Democrats Fear Obamacare Will Cost Them The Senate

Last week, President Obama's pollster Joel Benenson sent a memo to congressional Democrats encouraging them to refocus attention on the economy and ignore the health care chaos that has consumed the administration for the last two months. The three-page set of talking points argued that the media's relentless focus on the Obamacare website is a "distraction" from more important work on the minds of voters.

But for Senate Democrats who backed the unpopular legislation, avoiding the subject isn't so easy. Republicans are armed with reams of polling data showing how the health care law could overturn the Democrats' majority, and are already hitting vulnerable Democrats on the subject. Indeed, Democrats who voted for the law face a damned-if-you-do, damned-if-you-don't crisis: flip-flop on legislation they actively embraced or tie themselves to an increasingly unpopular law that could doom their reelection prospects.

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For now, as the White House keeps hope alive that the health care website will be mostly functional by the end of the week, Democrats are holding out hope their political fortunes will improve. Democratic operatives argue that voters are looking for constructive solutions over repealing the law—a proposition backed up by polling that shows repeal still hasn't reached majority support, even with voter frustrations growing. Some of the most vulnerable senators, like Mary Landrieu of Louisiana and Mark Begich of Alaska, have proposed their own fixes to the legislation designed to inoculate them from blowback with their conservative constituencies back home. Even Sen. Al Franken of Minnesota, a loyal ally of the president's on health care, suggested he could support a delay in the individual mandate if the website still isn't working in short order by the end of November.

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They're all echoing the line Democratic campaign officials are privately urging their members to take: stress the promised benefits, offer constructive criticism, and hope their constituents are patient enough to sustain them through the rocky rollout. Some may even call for more aggressive oversight of the law's implementation. But it's an open question whether that political line will be sustainable if the health care exchange website is still dysfunctional heading into next year, and an older, sicker insurance pool could mean a "death spiral" of ballooning premiums for 2015. In a telling sign of the White House's longer-term political fears, the administration delayed the second round of open enrollment for one month—to occur right after the 2014 midterms.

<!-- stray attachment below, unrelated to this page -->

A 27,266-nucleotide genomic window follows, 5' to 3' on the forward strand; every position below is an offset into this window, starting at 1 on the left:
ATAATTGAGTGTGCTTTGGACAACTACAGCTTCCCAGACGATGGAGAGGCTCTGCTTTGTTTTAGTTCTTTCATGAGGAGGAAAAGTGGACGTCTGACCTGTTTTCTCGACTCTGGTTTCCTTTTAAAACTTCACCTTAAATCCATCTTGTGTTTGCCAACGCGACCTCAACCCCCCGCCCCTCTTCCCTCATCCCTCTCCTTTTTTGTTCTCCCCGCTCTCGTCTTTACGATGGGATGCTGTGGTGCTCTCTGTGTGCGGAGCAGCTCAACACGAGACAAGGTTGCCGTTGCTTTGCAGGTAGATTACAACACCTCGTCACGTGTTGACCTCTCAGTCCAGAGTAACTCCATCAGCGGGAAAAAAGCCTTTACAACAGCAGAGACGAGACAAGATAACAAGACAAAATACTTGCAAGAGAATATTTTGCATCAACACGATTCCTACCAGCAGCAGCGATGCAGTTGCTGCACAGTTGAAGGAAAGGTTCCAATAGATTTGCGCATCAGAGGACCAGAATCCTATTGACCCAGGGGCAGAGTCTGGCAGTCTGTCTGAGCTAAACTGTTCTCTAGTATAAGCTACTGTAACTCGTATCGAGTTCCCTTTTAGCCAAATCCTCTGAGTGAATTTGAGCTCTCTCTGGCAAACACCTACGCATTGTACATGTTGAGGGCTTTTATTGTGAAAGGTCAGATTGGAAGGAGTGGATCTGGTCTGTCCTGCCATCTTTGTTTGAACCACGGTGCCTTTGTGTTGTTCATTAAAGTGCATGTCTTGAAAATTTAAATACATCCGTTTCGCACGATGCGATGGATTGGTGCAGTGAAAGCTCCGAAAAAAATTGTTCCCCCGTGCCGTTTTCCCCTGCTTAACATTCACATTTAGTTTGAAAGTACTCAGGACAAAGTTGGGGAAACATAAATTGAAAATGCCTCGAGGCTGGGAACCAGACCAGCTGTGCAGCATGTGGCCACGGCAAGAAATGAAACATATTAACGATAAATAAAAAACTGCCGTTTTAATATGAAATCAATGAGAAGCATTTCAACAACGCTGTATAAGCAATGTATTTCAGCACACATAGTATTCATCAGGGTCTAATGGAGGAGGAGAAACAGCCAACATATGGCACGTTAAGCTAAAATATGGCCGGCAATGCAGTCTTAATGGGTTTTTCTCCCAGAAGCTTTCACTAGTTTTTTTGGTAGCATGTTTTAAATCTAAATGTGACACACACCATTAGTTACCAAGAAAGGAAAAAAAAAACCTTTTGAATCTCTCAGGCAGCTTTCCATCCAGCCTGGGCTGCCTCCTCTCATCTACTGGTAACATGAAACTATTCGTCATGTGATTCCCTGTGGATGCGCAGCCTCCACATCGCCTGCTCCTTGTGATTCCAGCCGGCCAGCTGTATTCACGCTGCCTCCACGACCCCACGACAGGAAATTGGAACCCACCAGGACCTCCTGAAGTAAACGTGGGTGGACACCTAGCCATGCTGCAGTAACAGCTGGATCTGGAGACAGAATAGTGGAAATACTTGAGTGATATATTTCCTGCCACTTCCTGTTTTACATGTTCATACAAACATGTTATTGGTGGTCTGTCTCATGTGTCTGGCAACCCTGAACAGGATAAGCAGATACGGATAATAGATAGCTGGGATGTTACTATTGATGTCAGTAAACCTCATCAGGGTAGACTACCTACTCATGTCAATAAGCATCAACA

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"There's only so much muddying up you can do on an issue as important as this," said Tom Bowen, former political adviser to Chicago Mayor Rahm Emanuel. "People elected politicians who disagree with them as long as they know where they stand. You have to have some flexibility, but trying to sort of shade who you are—that doesn't inspire a lot of confidence."

For Democrats, the politics of the health care law are creating a death spiral of their own. For the White House to protect its signature initiative, it needs to maintain a Democratic Senate majority past 2015. But to do so, Majority Leader Harry Reid needs to insulate vulnerable battleground-state Democrats, who are all too eager to propose their own fixes to the law that may be politically satisfying, but could undermine the fundamentals of the law.